It’s hairy crab season again. After a disappointing hairy crab lunch at NUSS The Scholar last week, Mike suggested going here, which is famous for authentic hairy crabs. There was only one hairy-crab set menu to choose from. At $45 per person, we thought it was quite reasonable.
The place was fully booked and we were ushered to the second storey. Appetizer was cold edamame (green peas) although I spotted other tables having fried anchovies.
The first course was fried dumpling with roe. There was nothing special about it and they were so small one could have eaten both in one mouthful. (Same size as the cherry tomato.)
I should add at this point that the restaurant do not charge service charge, so service was almost non-existent. The course was not served one at a time but almost together. But as it was only one mouthful per course, we didn’t mind, except when they served the quail and shark’s fin soup together. Although the shark’s fin soup was served in a small claypot, it was still chilling there as I took my time eating my quail.
The quail was salty but delicious. There was hardly any meat but gnawing on the bones must surely be why we choose to eat quails.
The shark’s fin soup had generous portion of crab meat. Other than that, it’s obvious this bowl of soup came out of a big pot.
The filler was a delicious pot of fried rice, enough for 6 small bowls. After all the good stuff, it’s ironical to gush over simple fried rice but the rice was really tasty, full of wok-hei.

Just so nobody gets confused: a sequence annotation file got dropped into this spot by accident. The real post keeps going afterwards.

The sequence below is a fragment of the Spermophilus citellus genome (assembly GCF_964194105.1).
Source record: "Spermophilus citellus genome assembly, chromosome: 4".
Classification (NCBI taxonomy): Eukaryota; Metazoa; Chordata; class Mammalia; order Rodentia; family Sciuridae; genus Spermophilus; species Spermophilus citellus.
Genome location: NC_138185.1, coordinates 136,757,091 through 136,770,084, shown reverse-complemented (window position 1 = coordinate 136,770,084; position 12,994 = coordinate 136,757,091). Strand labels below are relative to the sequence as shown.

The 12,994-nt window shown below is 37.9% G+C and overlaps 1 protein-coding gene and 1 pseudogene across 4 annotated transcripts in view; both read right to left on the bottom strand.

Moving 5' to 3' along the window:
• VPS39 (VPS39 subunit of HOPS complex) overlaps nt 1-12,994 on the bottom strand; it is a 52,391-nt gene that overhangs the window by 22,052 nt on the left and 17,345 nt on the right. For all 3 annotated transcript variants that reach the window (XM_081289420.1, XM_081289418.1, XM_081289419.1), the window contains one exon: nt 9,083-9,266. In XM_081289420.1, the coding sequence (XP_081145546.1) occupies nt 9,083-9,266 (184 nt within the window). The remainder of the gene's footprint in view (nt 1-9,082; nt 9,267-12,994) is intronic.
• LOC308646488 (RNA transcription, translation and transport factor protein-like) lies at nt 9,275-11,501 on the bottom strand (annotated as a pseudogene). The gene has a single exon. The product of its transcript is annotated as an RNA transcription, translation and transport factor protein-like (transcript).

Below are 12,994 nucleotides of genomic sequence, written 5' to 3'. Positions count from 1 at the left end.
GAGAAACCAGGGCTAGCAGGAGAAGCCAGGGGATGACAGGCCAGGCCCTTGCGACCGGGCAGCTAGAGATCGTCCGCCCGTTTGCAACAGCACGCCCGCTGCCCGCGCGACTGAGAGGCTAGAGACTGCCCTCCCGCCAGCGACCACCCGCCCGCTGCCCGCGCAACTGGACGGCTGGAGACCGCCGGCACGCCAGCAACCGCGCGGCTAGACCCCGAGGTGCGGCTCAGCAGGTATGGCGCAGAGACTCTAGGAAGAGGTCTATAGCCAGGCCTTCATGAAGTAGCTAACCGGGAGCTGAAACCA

The finale of the dinner is of course the hairy crab. I was disappointed to see the small size, like what I had at NUSS. At this juncture, a Japanese couple arrived and sat next to us and they ordered the same set and one extra male hairy crab, which is bigger.
We contemplated if we should order another male as well but was told the wait would be an hour.
Our crabs arrived and I had expected the waitress to open them for us, but we were told to open ourselves. Mike then did for all of us.
The first two crabs he opened for the two boys had gooey roe, just how I like it. By the time he opened mine, I was disappointed to see the pathetic bits of cooked roe. Ivan bit into his and claimed the roe was sticky and tasted weird. We made an exchange, and his was indeed the better crab.
The effort we spent extracting every single piece of flesh from the tooth-pick legs was hard work. I peered over to the Japanese table and the man had a huge pile of shells on his plate – definitely a hairy crab expert.
Dessert was tang-yuan in ginger soup – to warm the stomach as hair crab is a cooling food.
As we left the restaurant, I saw a table of three man sharing 6 gigantic hairy crabs among them. I told Mike, ‘Perhaps we should just spend the money on crabs and forget about the other dishes.’ He agreed and asked, ‘Shall we come again?’ Ivan replied, ‘No, too much work.’
As if we are going to bring him with us again.